E. Incorporation of exploitative norms of prison culture.

In addition to obeying the formal rules of the institution, there are also informal rules and norms that are part of the unwritten but essential institutional and inmate culture and code that, at some level, must be abided. For some prisoners this means defending against the dangerousness and deprivations of the surrounding environment by embracing all of its informal norms, including some of the most exploitative and extreme values of prison life. Note that prisoners typically are given no alternative culture to which to ascribe or in which to participate. [....]

G. Post-traumatic stress reactions to the pains of imprisonment.

For some prisoners, incarceration is so stark and psychologically painful that it represents a form of traumatic stress severe enough to produce post-traumatic stress reactions once released. [...]

This is particularly true of persons who return to the freeworld lacking a network of close, personal contacts with people who know them well enough to sense that something may be wrong. Eventually, however, when severely institutionalized persons confront complicated problems or conflicts, especially in the form of unexpected events that cannot be planned for in advance, the myriad of challenges that the non-institutionalized confront in their everyday lives outside the institution may become overwhelming. The facade of normality begins to deteriorate, and persons may behave in dysfunctional or even destructive ways because all of the external structure and supports upon which they relied to keep themselves controlled, directed, and balanced have been removed.
http://aspe.hhs.gov/hsp/prison2home02/haney.htm#II
zoobyshoe
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Feb20-14, 05:58 PM
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Good info, Enigman.
A. Dependence on institutional structure and contingencies.

Among other things, penal institutions require inmates to relinquish the freedom and autonomy to make their own choices and decisions and this process requires what is a painful adjustment for most people.
Once, back when I was entry level in a machine shop, they hired a new guy who was straight out of a long stint in the Marines. The boss told me to train him in on the basic stuff.

Eventually I noticed he had a peculiar habit of explaining everything he was about to do, "I'm going to wash these parts now, then put them in the tumbler," "I'm going to take these over to Dave for him to drill the holes," "I'm going to start deburring these aluminum ones, now," "I'm going to go take a leak now," etc.

He did it before he initiated any new activity whatever. It became annoying. Eventually it occurred to me this report of every future act for my consideration must have been something he had to do in the Marines. Since I'd been designated to train him in, he regarded me as some sort of authority whom he was required to provide with a running update of his activity.

I think "Dependence on institutional structure and contingencies," probably emotionally cripples anyone who is part of any heavy handed institution. They lose all sense of how to function autonomously outside that structure.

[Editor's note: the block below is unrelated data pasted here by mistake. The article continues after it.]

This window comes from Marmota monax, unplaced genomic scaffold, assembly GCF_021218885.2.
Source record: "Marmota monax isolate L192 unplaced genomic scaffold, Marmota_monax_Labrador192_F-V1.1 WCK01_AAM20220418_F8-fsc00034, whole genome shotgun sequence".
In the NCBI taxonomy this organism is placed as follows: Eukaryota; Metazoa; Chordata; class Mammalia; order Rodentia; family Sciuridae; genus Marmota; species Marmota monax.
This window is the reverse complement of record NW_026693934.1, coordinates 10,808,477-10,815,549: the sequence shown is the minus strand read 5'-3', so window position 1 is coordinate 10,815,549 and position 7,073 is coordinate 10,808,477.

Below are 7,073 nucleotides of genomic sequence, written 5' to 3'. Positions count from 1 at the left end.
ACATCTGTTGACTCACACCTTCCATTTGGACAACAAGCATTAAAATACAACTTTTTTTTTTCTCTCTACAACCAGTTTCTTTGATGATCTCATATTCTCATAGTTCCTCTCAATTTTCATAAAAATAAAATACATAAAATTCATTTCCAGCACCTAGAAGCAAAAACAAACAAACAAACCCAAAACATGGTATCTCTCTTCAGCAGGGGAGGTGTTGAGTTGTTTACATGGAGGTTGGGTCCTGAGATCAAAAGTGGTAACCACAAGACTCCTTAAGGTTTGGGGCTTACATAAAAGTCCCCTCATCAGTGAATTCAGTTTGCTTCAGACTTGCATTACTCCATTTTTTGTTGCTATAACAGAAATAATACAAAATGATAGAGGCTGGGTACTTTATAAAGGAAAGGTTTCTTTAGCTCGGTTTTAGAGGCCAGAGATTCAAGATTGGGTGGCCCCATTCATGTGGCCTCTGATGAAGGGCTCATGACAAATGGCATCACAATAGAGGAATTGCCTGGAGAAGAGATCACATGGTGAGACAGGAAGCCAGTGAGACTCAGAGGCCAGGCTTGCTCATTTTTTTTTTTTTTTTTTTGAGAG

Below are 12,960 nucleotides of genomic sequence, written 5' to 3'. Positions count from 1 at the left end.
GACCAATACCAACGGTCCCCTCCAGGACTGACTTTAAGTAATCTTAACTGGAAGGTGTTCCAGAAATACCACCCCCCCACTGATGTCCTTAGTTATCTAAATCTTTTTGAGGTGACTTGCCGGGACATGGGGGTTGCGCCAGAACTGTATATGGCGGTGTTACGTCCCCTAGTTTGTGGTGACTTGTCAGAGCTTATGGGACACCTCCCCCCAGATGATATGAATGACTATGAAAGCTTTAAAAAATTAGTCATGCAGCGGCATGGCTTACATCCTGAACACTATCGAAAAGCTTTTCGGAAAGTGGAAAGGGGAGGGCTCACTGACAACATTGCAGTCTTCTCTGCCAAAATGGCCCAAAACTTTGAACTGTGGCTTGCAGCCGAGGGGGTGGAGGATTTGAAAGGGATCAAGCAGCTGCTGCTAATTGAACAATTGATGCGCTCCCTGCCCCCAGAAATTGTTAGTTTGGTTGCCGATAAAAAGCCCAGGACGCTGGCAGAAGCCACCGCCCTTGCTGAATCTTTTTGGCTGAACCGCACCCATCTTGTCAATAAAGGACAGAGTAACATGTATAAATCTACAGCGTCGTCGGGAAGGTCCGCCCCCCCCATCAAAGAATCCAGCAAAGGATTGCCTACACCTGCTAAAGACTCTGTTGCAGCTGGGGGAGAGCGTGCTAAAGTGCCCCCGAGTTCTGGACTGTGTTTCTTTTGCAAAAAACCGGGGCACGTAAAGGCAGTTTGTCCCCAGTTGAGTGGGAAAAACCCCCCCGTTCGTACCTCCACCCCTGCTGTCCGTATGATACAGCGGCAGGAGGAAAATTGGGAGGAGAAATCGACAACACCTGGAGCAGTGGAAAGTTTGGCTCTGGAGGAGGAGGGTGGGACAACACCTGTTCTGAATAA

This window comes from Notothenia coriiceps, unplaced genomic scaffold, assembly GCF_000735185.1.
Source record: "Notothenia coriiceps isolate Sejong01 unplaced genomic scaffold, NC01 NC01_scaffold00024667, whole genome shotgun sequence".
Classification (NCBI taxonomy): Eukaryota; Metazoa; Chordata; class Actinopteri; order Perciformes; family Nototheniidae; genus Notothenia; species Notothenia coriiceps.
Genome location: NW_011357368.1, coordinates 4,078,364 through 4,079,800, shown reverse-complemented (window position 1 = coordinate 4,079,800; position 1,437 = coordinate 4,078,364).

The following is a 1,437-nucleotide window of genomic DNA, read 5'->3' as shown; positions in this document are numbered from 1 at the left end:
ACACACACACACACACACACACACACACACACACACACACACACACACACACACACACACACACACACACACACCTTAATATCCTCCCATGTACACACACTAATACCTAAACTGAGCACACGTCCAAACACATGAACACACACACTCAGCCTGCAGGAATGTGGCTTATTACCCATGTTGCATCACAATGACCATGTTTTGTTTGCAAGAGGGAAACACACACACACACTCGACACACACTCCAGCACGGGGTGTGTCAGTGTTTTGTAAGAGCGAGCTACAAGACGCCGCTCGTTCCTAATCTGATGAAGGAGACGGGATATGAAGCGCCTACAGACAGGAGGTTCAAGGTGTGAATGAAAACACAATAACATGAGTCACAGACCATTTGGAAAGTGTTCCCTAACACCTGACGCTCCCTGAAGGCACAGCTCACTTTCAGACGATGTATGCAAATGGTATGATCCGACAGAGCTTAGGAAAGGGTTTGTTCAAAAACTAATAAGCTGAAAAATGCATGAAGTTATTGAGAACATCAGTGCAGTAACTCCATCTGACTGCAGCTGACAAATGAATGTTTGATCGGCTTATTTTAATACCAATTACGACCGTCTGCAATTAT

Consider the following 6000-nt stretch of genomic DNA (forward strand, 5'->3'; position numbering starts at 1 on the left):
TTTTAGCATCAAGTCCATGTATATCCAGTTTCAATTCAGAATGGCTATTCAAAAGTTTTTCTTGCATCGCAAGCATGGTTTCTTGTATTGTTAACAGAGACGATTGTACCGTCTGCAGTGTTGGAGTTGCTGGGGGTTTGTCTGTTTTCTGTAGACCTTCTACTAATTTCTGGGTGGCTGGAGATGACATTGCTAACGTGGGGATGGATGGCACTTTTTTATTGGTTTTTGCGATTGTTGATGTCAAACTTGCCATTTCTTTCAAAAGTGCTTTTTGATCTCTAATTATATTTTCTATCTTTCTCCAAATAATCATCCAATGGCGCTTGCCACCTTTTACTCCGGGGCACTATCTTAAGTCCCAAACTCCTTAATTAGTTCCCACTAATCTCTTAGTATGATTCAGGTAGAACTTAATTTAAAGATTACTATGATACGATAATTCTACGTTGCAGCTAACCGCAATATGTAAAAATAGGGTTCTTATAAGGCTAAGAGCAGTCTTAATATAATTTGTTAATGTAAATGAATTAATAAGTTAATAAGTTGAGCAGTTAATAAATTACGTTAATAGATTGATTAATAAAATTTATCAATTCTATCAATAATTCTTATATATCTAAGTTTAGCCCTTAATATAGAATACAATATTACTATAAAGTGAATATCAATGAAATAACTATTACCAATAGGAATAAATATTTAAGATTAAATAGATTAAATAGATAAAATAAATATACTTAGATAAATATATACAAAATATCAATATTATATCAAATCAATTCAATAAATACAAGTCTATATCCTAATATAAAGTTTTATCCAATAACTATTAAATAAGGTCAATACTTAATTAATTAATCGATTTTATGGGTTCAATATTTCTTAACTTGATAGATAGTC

Evo
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Feb20-14, 10:56 PM
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Quote Quote by zoobyshoe View Post
Good info, Enigman.


Once, back when I was entry level in a machine shop, they hired a new guy who was straight out of a long stint in the Marines. The boss told me to train him in on the basic stuff.

Eventually I noticed he had a peculiar habit of explaining everything he was about to do, "I'm going to wash these parts now, then put them in the tumbler," "I'm going to take these over to Dave for him to drill the holes," "I'm going to start deburring these aluminum ones, now," "I'm going to go take a leak now," etc.

He did it before he initiated any new activity whatever. It became annoying. Eventually it occurred to me this report of every future act for my consideration must have been something he had to do in the Marines. Since I'd been designated to train him in, he regarded me as some sort of authority whom he was required to provide with a running update of his activity.

I think "Dependence on institutional structure and contingencies," probably emotionally cripples anyone who is part of any heavy handed institution. They lose all sense of how to function autonomously outside that structure.
I think you're right.
bluemoonKY
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#7
Feb22-14, 07:54 PM
P: 33
I disagree with all of the replies so far. In my original post, I asked if incarceration could delay the emotional growth of an individual. I also asked how or why incarceration could delay emotional growth.

You people responded by pointing out ways that incarceration could make an individual socially immature, but you did not point out ways that incarceration could make an individual emotionally immature.
bluemoonKY
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#8
Feb22-14, 07:58 PM
P: 33
An emotionally immature person is controlled by his emotions. An emotionally mature person controls his emotions.

Social immaturity and emotional immaturity are different things.